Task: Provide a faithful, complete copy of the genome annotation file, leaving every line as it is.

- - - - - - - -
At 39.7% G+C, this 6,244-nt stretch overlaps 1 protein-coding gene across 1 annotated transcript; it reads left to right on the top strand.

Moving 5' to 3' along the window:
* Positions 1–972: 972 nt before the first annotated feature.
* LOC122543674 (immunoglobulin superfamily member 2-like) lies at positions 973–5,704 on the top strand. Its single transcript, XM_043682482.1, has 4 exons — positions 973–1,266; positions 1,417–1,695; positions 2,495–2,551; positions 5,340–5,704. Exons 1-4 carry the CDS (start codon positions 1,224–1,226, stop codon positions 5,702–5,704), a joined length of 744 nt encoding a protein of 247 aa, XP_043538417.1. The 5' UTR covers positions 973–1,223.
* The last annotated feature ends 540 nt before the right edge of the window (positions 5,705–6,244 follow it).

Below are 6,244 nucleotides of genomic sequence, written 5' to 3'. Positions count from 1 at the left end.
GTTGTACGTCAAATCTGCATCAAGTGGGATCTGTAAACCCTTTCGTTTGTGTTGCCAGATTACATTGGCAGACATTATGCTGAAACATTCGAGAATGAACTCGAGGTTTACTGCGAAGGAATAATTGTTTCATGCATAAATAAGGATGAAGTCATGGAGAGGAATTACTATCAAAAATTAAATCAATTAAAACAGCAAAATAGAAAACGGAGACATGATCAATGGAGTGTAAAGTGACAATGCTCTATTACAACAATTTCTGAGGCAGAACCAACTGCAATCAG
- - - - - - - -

At 39.7% G+C, this 6,244-nt stretch overlaps 1 protein-coding gene across 1 annotated transcript; it reads left to right on the top strand.

Moving 5' to 3' along the window:
* Positions 1–972: 972 nt before the first annotated feature.
* LOC122543674 (immunoglobulin superfamily member 2-like) lies at positions 973–5,704 on the top strand. Its single transcript, XM_043682482.1, has 4 exons — positions 973–1,266; positions 1,417–1,695; positions 2,495–2,551; positions 5,340–5,704. Exons 1-4 carry the CDS (start codon positions 1,224–1,226, stop codon positions 5,702–5,704), a joined length of 744 nt encoding a protein of 247 aa, XP_043538417.1. The 5' UTR covers positions 973–1,223.
* The last annotated feature ends 540 nt before the right edge of the window (positions 5,705–6,244 follow it).

Below are 6,244 nucleotides of genomic sequence, written 5' to 3'. Positions count from 1 at the left end.
GTTGTACGTCAAATCTGCATCAAGTGGGATCTGTAAACCCTTTCGTTTGTGTTGCCAGATTACATTGGCAGACATTATGCTGAAACATTCGAGAATGAACTCGAGGTTTACTGCGAAGGAATAATTGTTTCATGCATAAATAAGGATGAAGTCATGGAGAGGAATTACTATCAAAAATTAAATCAATTAAAACAGCAAAATAGAAAACGGAGACATGATCAATGGAGTGTAAAGTGACAATGCTCTATTACAACAATTTCTGAGGCAGAACCAACTGCAATCAG